‘Call Of Duty: Infinite Warfare’ Review: Infinite Fun
Titanfal – sorry, I mean Call of Duty: Infinte Warfare is Titanfall 2. That was a quick full-circle, but as long as we’re getting to the point of this review, let’s also state that no matter what I say, Call of Duty is still Call of Duty, and therefore they could make every character a burrito with a gun and the main villain a dead fish and you’d still have people screaming in the streets “I love Call of Duty!”
Snark aside, I’m absolutely not kidding you when I say the game is Titanfall 2. Released by the same company in the same week at the same time as Battlefield 1, Call of Duty clearly wanted to dominate the sci-fi shooter genre, if not the shooter genre as a whole, not taking into consideration sci-fi is a niche that not all people will be interested in. Luckily, their legacy precedes them, yet the mechanics are the same as Titanfall but without the titans or aliens. Wall running, laser shooting and battlesuit buffs; all similar mechanics in two games at the same time.
Regardless, it’s all about the campaign. You are the captain of your own ship and you can interact with your crew or take on a plethora of missions, even side-missions. There are extensive shooting sections, of course, but the space-vehicle dog fighting is a nice surprise. What makes the campaign great is the surprises. Regardless of the influence from other sci-fi series, EA and company are attempting to make everything feel as real as they can, using space-war tactics that emulate real life ones. Characters like Reyes are impressive, providing the perspective of a grizzled space war veteran. There’s a theme of teachers and students that the game relies on, providing a theme to the game other than war and terror, which have been done to death.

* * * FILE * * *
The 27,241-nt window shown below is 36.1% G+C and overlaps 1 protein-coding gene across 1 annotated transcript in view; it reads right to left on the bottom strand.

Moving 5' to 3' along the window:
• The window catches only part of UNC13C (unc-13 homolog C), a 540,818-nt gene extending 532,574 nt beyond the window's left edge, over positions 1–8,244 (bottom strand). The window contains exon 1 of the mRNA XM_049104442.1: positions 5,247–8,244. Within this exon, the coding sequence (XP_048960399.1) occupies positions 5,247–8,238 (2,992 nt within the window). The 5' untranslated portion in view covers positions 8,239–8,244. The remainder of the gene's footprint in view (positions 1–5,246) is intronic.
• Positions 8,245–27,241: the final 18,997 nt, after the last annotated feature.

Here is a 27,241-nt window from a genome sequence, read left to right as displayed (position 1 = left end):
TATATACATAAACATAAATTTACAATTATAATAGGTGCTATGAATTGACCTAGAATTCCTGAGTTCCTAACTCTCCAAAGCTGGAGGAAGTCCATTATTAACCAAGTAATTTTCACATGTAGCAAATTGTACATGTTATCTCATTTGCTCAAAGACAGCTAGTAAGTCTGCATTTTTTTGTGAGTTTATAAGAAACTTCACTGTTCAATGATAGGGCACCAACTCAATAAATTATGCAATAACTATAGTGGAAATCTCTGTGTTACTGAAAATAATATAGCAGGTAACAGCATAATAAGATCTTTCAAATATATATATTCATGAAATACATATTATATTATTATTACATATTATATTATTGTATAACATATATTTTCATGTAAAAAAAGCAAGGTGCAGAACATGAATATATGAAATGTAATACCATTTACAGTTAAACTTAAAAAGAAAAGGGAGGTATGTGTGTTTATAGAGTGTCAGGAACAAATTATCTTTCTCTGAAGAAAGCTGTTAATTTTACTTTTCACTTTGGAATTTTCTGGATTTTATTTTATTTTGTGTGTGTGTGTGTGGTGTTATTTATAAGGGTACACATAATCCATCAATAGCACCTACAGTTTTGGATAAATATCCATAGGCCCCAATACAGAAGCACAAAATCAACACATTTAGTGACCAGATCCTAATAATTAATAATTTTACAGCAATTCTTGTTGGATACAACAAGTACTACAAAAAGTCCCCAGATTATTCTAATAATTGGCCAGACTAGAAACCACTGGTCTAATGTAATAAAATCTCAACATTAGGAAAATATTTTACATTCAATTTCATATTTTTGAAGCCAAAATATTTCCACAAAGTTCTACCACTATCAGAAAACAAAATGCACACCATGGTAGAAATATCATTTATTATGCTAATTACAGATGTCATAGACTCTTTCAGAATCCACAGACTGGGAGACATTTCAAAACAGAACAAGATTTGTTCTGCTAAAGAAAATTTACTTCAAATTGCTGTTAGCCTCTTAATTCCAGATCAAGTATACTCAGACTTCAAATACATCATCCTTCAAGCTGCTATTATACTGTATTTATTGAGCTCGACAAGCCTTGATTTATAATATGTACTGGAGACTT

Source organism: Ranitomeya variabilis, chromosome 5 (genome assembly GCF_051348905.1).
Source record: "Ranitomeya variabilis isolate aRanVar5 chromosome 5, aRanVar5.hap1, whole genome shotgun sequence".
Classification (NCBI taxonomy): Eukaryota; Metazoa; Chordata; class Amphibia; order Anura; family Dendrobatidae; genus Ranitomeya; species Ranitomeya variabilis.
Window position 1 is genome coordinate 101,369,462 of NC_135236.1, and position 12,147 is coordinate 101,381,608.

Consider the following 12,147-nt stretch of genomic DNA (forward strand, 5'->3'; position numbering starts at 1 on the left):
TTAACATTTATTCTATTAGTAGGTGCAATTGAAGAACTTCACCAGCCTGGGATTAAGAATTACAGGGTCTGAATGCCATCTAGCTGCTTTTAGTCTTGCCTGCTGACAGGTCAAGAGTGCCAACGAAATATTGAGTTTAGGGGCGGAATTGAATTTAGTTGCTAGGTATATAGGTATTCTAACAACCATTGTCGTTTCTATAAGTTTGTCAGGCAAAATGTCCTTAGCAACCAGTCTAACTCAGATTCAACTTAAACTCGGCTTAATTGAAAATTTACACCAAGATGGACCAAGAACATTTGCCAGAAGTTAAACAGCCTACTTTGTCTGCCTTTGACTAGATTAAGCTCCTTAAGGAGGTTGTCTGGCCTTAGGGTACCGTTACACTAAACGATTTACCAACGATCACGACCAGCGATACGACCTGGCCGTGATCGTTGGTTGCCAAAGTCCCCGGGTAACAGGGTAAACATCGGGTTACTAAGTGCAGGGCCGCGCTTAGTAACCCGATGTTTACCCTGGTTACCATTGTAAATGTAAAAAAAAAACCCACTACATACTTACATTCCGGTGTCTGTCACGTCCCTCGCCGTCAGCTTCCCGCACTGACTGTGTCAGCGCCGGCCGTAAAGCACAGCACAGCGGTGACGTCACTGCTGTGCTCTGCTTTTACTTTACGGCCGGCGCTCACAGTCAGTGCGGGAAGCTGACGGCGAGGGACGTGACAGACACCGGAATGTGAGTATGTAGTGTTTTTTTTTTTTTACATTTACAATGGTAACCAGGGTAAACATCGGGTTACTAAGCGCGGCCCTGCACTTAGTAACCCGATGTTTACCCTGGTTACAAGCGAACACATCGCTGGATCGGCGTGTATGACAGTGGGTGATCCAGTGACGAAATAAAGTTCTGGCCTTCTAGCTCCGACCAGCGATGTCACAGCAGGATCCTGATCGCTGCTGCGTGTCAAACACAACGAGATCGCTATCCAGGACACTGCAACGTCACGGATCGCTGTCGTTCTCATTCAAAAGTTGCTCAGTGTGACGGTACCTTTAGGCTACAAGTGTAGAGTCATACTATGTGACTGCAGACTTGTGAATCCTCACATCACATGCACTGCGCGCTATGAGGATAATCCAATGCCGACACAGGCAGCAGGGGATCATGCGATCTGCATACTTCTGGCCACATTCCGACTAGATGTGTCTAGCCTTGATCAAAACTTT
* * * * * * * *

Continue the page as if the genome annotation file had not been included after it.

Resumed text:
Certain scenes have that Call of Duty flair to them where you think, “wow, this is so incredibly cool that if this were real life I would, without a doubt, be dead within seconds.” Considering it’s a video game, you’re allowed to revel in and become empowered by dangerous scenes of battle, riding into the enemy’s base on a moon-truck and shooting enemies with your space-gun as the Earth, rather than the moon, hangs in the sky. It’s surreal, and the graphical detail does not, by any means, go unnoticed.
Multiplayer is the same as it’s always been with changes being limited to the map. Don’t act surprised. I bet there will be DLC for space-zombies where you can play as wildly inaccurate world leaders from the future.
Is it worth it? Yes. Is there something else that shines outside of the campaign? Haha, no. It’s the same game you know and love, but with lasers and slightly new mechanics. Try it out, and for god’s sake never admit that you don’t like that game unless you’ve ordered your tombstone in advance reading “death by twelve-year-old internet rage.” Call of Duty: Infinite Warfare proves that the amount of times you can release the exact same game with a few touch ups is, indeed, quite infinite.